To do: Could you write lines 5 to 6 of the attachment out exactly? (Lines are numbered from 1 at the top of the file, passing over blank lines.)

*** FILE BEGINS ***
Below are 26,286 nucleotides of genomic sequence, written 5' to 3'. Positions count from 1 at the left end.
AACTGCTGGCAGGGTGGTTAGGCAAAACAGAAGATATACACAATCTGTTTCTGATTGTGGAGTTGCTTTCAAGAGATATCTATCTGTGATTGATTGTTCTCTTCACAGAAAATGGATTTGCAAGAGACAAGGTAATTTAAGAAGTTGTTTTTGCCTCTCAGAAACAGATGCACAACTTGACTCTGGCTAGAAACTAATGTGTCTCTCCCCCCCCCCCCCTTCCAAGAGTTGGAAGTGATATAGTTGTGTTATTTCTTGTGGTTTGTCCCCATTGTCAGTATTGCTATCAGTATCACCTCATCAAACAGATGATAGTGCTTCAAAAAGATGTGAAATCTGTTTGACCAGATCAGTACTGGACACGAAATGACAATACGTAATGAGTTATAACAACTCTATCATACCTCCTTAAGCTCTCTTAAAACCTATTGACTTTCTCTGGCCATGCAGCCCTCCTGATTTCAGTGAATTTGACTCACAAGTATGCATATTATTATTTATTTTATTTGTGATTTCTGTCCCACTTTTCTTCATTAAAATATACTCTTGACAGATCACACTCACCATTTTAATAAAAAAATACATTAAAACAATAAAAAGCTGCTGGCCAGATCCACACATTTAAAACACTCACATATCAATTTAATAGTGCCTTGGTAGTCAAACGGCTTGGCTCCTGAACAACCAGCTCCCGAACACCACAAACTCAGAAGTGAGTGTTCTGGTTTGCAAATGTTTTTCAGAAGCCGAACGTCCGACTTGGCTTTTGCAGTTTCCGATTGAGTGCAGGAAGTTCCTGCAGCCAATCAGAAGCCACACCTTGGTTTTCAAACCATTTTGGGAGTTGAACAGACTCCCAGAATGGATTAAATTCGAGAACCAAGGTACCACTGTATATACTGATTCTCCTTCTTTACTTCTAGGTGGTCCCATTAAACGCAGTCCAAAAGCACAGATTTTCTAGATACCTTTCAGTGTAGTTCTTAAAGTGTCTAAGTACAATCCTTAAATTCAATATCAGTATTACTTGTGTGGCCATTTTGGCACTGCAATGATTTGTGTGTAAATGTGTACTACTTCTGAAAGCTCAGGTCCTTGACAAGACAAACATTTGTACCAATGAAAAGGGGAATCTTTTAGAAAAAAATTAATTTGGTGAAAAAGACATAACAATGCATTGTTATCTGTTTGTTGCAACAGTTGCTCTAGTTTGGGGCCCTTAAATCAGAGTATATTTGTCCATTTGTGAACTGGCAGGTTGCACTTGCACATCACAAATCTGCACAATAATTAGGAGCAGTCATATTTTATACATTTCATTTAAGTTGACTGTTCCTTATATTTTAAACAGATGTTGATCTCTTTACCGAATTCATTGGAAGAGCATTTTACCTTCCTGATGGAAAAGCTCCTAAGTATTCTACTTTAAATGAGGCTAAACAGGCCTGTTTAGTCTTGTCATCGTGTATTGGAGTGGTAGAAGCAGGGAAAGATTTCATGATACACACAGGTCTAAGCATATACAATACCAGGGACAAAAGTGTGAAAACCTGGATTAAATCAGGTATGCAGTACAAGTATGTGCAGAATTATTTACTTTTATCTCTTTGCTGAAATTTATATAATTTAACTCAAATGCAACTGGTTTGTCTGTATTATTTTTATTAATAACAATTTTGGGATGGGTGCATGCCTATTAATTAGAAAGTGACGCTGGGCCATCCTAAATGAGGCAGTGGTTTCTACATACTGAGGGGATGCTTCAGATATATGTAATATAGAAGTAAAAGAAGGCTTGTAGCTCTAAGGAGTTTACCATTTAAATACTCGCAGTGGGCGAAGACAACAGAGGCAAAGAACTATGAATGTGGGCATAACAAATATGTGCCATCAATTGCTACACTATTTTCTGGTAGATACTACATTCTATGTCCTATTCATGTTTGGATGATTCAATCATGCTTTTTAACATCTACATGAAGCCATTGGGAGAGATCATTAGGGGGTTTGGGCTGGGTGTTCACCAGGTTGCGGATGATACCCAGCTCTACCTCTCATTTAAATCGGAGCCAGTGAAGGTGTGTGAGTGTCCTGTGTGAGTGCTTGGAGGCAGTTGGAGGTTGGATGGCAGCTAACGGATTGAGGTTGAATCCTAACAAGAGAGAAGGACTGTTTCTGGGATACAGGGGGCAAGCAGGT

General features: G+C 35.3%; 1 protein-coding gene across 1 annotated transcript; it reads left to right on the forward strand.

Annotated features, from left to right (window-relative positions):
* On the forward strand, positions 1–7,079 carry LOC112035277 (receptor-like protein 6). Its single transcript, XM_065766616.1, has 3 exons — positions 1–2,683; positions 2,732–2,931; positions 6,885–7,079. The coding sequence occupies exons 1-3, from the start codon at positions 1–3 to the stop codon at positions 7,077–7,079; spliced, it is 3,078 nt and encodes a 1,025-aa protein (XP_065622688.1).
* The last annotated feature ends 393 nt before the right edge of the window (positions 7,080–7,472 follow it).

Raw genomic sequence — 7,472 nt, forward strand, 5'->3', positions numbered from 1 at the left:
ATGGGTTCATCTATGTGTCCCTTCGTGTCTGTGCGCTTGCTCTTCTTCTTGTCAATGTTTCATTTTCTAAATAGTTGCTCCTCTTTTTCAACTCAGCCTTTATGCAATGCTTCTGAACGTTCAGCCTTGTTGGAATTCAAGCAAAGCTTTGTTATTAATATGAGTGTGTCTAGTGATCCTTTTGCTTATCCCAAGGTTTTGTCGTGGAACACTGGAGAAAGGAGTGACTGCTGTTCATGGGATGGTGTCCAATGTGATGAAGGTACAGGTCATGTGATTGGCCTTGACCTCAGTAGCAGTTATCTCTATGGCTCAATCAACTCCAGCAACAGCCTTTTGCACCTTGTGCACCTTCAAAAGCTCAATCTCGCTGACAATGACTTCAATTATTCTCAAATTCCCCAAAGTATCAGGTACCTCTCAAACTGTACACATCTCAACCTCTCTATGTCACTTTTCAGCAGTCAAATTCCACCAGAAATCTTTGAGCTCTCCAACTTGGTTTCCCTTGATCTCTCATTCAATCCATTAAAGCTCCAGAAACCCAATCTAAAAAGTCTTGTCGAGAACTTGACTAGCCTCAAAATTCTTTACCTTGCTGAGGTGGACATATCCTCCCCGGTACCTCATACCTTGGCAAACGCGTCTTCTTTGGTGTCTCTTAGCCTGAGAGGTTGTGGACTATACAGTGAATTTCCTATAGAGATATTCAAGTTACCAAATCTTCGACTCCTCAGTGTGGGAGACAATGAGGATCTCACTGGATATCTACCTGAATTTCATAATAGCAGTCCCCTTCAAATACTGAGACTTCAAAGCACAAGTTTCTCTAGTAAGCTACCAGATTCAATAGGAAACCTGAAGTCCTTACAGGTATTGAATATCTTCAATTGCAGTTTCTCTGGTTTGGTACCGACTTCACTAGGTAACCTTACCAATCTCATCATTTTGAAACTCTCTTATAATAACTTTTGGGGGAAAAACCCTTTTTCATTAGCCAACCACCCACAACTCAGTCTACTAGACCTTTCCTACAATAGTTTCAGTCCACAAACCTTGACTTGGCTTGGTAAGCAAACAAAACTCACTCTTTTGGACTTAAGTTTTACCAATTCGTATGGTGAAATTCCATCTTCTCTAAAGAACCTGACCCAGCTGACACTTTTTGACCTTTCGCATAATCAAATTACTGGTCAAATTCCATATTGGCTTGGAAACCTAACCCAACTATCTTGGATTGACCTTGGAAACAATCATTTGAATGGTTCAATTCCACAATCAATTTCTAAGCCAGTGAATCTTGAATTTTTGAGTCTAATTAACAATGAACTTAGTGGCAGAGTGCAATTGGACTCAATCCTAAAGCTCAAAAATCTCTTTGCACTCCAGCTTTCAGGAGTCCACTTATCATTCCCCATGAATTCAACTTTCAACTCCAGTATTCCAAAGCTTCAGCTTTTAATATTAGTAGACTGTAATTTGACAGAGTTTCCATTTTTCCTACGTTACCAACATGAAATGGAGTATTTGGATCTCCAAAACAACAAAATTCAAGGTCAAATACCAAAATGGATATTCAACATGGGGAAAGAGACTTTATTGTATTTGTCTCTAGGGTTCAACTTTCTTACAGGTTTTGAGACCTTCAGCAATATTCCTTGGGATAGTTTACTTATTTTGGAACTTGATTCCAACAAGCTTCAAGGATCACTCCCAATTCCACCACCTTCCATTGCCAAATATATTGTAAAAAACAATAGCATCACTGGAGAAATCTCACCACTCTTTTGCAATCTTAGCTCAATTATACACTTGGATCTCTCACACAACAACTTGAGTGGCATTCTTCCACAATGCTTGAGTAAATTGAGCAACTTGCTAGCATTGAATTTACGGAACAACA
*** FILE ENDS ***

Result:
* On the forward strand, positions 1–7,079 carry LOC112035277 (receptor-like protein 6). Its single transcript, XM_065766616.1, has 3 exons — positions 1–2,683; positions 2,732–2,931; positions 6,885–7,079. The coding sequence occupies exons 1-3, from the start codon at positions 1–3 to the stop codon at positions 7,077–7,079; spliced, it is 3,078 nt and encodes a 1,025-aa protein (XP_065622688.1).
* The last annotated feature ends 393 nt before the right edge of the window (positions 7,080–7,472 follow it).